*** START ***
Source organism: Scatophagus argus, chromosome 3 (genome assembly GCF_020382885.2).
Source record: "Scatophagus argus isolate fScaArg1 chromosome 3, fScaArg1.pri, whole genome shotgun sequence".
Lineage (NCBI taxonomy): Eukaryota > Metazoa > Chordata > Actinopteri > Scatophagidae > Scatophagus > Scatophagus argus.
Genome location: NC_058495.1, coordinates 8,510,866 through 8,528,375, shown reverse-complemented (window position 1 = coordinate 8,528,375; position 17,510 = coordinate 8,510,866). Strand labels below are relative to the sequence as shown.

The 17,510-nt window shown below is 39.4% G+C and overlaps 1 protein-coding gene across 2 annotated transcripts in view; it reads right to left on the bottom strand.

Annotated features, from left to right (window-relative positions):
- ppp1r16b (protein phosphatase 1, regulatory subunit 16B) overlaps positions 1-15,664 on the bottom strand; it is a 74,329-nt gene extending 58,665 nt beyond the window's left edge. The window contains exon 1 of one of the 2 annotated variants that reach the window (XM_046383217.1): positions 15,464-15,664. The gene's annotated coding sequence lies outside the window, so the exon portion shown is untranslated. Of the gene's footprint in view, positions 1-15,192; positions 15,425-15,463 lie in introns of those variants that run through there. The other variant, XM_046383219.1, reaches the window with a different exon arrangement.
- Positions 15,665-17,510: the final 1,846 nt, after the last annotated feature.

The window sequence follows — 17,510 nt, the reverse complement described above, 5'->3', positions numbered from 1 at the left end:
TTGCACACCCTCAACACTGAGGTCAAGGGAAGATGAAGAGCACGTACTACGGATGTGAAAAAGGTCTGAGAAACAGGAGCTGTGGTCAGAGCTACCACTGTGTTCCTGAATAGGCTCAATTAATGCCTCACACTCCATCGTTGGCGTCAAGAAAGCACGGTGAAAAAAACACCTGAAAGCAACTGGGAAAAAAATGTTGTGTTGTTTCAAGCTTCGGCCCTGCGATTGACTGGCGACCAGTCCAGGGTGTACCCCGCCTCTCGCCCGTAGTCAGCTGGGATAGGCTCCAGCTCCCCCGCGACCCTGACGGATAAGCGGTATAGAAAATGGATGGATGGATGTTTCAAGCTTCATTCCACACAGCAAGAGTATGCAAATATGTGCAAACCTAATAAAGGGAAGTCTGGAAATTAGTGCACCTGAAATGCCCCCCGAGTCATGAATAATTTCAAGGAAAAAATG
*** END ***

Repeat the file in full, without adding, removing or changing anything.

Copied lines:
Source organism: Scatophagus argus, chromosome 3 (genome assembly GCF_020382885.2).
Source record: "Scatophagus argus isolate fScaArg1 chromosome 3, fScaArg1.pri, whole genome shotgun sequence".
Lineage (NCBI taxonomy): Eukaryota > Metazoa > Chordata > Actinopteri > Scatophagidae > Scatophagus > Scatophagus argus.
Genome location: NC_058495.1, coordinates 8,510,866 through 8,528,375, shown reverse-complemented (window position 1 = coordinate 8,528,375; position 17,510 = coordinate 8,510,866). Strand labels below are relative to the sequence as shown.

The 17,510-nt window shown below is 39.4% G+C and overlaps 1 protein-coding gene across 2 annotated transcripts in view; it reads right to left on the bottom strand.

Annotated features, from left to right (window-relative positions):
- ppp1r16b (protein phosphatase 1, regulatory subunit 16B) overlaps positions 1-15,664 on the bottom strand; it is a 74,329-nt gene extending 58,665 nt beyond the window's left edge. The window contains exon 1 of one of the 2 annotated variants that reach the window (XM_046383217.1): positions 15,464-15,664. The gene's annotated coding sequence lies outside the window, so the exon portion shown is untranslated. Of the gene's footprint in view, positions 1-15,192; positions 15,425-15,463 lie in introns of those variants that run through there. The other variant, XM_046383219.1, reaches the window with a different exon arrangement.
- Positions 15,665-17,510: the final 1,846 nt, after the last annotated feature.

The window sequence follows — 17,510 nt, the reverse complement described above, 5'->3', positions numbered from 1 at the left end:
TTGCACACCCTCAACACTGAGGTCAAGGGAAGATGAAGAGCACGTACTACGGATGTGAAAAAGGTCTGAGAAACAGGAGCTGTGGTCAGAGCTACCACTGTGTTCCTGAATAGGCTCAATTAATGCCTCACACTCCATCGTTGGCGTCAAGAAAGCACGGTGAAAAAAACACCTGAAAGCAACTGGGAAAAAAATGTTGTGTTGTTTCAAGCTTCGGCCCTGCGATTGACTGGCGACCAGTCCAGGGTGTACCCCGCCTCTCGCCCGTAGTCAGCTGGGATAGGCTCCAGCTCCCCCGCGACCCTGACGGATAAGCGGTATAGAAAATGGATGGATGGATGTTTCAAGCTTCATTCCACACAGCAAGAGTATGCAAATATGTGCAAACCTAATAAAGGGAAGTCTGGAAATTAGTGCACCTGAAATGCCCCCCGAGTCATGAATAATTTCAAGGAAAAAATG